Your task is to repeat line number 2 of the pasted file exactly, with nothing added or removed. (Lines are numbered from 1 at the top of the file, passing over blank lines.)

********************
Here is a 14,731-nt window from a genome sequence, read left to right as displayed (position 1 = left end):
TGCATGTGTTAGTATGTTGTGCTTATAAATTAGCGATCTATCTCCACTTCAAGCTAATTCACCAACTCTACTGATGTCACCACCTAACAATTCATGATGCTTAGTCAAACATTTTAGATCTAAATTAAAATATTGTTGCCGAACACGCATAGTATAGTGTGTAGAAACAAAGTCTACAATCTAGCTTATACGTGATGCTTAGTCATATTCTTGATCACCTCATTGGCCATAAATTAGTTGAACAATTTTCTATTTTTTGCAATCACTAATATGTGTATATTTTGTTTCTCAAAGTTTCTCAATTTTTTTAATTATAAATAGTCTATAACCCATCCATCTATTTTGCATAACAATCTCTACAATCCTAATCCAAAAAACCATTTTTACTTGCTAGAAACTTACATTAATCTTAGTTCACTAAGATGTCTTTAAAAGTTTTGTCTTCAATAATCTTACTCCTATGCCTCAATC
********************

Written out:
TGCATGTGTTAGTATGTTGTGCTTATAAATTAGCGATCTATCTCCACTTCAAGCTAATTCACCAACTCTACTGATGTCACCACCTAACAATTCATGATGCTTAGTCAAACATTTTAGATCTAAATTAAAATATTGTTGCCGAACACGCATAGTATAGTGTGTAGAAACAAAGTCTACAATCTAGCTTATACGTGATGCTTAGTCATATTCTTGATCACCTCATTGGCCATAAATTAGTTGAACAATTTTCTATTTTTTGCAATCACTAATATGTGTATATTTTGTTTCTCAAAGTTTCTCAATTTTTTTAATTATAAATAGTCTATAACCCATCCATCTATTTTGCATAACAATCTCTACAATCCTAATCCAAAAAACCATTTTTACTTGCTAGAAACTTACATTAATCTTAGTTCACTAAGATGTCTTTAAAAGTTTTGTCTTCAATAATCTTACTCCTATGCCTCAATC